Compared to stocks and real estate, the job market’s a slacker

Job seekers wait in line to have their resumes reviewed at a job fair on November 9, 2011 in San Francisco, California.

The much-awaited monthly jobs report comes out this morning on the heels of some pretty good economic data: weekly unemployment claims have been down; economic growth was up more than expected in the spring; and people have been driving new cars off the lot with striking briskness. But the question remains, will all that add up to more jobs?

With consumer confidence at a 5-year high, Americans are feeling pretty good. Just look at soaring stock and home prices, says Economist John Canally at LPL Financial.

“Plus the decent gains in the job market -- you know, 200,000 a month or so over the last year, which isn’t bad," he adds. That's pretty thin praise when it comes to the jobs market. Canally says compared to stocks and real estate, the job market is a slacker.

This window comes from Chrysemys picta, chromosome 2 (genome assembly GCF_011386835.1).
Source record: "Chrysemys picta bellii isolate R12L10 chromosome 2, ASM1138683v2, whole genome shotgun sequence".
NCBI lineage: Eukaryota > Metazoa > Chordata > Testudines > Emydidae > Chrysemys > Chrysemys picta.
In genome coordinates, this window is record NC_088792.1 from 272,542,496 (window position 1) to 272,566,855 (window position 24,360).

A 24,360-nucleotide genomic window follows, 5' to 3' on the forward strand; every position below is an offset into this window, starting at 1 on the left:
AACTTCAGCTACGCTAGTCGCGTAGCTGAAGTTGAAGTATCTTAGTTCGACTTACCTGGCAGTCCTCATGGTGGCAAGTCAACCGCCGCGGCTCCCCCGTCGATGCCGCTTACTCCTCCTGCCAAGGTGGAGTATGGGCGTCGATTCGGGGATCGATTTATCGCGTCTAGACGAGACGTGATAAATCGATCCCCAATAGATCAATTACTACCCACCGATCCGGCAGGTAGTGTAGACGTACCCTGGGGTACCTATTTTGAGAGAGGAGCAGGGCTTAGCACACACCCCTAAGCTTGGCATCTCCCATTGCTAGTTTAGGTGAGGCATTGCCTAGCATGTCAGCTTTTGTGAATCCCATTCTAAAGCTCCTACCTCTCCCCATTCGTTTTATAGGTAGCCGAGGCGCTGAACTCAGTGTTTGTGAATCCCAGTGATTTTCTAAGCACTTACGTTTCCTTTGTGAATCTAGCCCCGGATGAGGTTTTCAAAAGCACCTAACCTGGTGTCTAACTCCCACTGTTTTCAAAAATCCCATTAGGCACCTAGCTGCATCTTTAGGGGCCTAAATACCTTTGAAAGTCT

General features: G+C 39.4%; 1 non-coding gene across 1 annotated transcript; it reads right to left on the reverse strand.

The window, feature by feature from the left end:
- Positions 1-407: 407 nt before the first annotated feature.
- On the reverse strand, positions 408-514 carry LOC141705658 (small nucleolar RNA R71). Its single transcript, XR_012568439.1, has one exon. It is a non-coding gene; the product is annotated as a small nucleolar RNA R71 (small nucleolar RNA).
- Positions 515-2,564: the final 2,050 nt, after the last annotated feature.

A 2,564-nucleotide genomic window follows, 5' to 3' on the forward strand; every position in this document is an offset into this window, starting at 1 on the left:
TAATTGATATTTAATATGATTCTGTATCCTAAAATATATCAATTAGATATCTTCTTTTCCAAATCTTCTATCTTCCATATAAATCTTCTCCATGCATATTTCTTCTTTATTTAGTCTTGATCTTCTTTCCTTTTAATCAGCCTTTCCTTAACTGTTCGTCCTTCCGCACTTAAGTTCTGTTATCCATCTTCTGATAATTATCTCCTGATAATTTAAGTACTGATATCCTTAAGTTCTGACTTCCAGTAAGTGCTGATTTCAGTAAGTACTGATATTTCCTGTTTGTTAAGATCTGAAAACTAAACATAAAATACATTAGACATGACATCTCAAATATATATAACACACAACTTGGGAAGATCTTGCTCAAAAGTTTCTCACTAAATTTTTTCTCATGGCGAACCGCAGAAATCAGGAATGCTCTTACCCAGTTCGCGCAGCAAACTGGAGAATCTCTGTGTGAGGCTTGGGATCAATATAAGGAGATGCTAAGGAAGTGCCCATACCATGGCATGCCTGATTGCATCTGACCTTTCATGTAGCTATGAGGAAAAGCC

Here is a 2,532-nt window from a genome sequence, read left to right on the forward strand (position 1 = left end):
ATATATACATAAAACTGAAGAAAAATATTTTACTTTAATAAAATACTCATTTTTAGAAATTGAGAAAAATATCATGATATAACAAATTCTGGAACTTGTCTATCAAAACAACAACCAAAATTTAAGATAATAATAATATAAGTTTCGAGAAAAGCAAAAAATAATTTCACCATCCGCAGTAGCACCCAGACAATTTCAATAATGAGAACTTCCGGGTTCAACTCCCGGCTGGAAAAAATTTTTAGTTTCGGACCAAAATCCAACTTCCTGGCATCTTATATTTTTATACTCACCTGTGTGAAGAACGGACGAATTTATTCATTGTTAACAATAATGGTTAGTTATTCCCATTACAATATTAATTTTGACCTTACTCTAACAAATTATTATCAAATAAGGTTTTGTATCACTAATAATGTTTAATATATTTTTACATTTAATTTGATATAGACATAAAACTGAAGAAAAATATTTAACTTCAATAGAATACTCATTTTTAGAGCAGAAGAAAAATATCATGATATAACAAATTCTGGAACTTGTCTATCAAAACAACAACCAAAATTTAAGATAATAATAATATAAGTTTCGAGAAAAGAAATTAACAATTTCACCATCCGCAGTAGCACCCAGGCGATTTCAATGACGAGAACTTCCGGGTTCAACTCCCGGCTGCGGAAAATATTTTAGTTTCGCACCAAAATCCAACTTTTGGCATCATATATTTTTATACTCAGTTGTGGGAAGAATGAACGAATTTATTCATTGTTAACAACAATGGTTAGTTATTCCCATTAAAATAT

“A lot of the jobs we’ve created recently have been part-time not full-time jobs, which don’t have benefits, so I still think there’s a lot of struggle in there," he says.

Government has been losing jobs. Private employers have picked up some of the slack, says Anika Khan at Wells Fargo. But, she says, “large businesses have largely been on hold in hiring -- many of them have been able to turn corporate profits without adding to their payrolls.”

Good for the stock market. Not so good for the workers at the companies that trade there.

About the author

Mitchell Hartman is the senior reporter for Marketplace’s Entrepreneurship Desk and also covers employment.


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